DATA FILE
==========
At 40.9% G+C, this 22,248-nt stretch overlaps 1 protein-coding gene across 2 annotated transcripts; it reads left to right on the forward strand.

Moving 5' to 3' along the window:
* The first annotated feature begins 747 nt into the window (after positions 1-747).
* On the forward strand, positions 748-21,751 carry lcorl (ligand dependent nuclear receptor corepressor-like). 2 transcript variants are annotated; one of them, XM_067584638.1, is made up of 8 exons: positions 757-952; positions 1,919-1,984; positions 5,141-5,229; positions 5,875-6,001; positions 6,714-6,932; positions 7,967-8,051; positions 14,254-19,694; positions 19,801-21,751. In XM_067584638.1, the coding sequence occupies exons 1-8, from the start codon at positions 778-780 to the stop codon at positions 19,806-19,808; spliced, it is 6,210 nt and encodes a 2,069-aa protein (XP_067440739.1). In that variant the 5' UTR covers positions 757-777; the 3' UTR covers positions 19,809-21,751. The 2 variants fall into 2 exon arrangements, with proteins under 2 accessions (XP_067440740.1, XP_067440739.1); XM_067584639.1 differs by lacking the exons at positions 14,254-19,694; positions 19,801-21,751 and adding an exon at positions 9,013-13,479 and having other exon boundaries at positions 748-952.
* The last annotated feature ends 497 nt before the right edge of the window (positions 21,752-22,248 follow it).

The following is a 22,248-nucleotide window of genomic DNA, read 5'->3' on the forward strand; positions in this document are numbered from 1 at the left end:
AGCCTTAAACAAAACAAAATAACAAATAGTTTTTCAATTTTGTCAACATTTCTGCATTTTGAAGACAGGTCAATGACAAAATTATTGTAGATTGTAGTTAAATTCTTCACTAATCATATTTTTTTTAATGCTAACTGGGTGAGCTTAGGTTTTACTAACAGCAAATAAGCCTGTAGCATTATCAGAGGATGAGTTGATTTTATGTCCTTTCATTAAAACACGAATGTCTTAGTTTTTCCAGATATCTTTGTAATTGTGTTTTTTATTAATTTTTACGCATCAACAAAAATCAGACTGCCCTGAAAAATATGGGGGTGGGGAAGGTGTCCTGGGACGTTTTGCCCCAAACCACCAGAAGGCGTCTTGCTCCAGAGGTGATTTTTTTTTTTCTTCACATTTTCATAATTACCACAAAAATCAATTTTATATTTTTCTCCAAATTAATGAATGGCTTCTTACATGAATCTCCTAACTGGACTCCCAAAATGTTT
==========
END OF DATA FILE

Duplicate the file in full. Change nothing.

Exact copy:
At 40.9% G+C, this 22,248-nt stretch overlaps 1 protein-coding gene across 2 annotated transcripts; it reads left to right on the forward strand.

Moving 5' to 3' along the window:
* The first annotated feature begins 747 nt into the window (after positions 1-747).
* On the forward strand, positions 748-21,751 carry lcorl (ligand dependent nuclear receptor corepressor-like). 2 transcript variants are annotated; one of them, XM_067584638.1, is made up of 8 exons: positions 757-952; positions 1,919-1,984; positions 5,141-5,229; positions 5,875-6,001; positions 6,714-6,932; positions 7,967-8,051; positions 14,254-19,694; positions 19,801-21,751. In XM_067584638.1, the coding sequence occupies exons 1-8, from the start codon at positions 778-780 to the stop codon at positions 19,806-19,808; spliced, it is 6,210 nt and encodes a 2,069-aa protein (XP_067440739.1). In that variant the 5' UTR covers positions 757-777; the 3' UTR covers positions 19,809-21,751. The 2 variants fall into 2 exon arrangements, with proteins under 2 accessions (XP_067440740.1, XP_067440739.1); XM_067584639.1 differs by lacking the exons at positions 14,254-19,694; positions 19,801-21,751 and adding an exon at positions 9,013-13,479 and having other exon boundaries at positions 748-952.
* The last annotated feature ends 497 nt before the right edge of the window (positions 21,752-22,248 follow it).

The following is a 22,248-nucleotide window of genomic DNA, read 5'->3' on the forward strand; positions in this document are numbered from 1 at the left end:
AGCCTTAAACAAAACAAAATAACAAATAGTTTTTCAATTTTGTCAACATTTCTGCATTTTGAAGACAGGTCAATGACAAAATTATTGTAGATTGTAGTTAAATTCTTCACTAATCATATTTTTTTTAATGCTAACTGGGTGAGCTTAGGTTTTACTAACAGCAAATAAGCCTGTAGCATTATCAGAGGATGAGTTGATTTTATGTCCTTTCATTAAAACACGAATGTCTTAGTTTTTCCAGATATCTTTGTAATTGTGTTTTTTATTAATTTTTACGCATCAACAAAAATCAGACTGCCCTGAAAAATATGGGGGTGGGGAAGGTGTCCTGGGACGTTTTGCCCCAAACCACCAGAAGGCGTCTTGCTCCAGAGGTGATTTTTTTTTTTCTTCACATTTTCATAATTACCACAAAAATCAATTTTATATTTTTCTCCAAATTAATGAATGGCTTCTTACATGAATCTCCTAACTGGACTCCCAAAATGTTT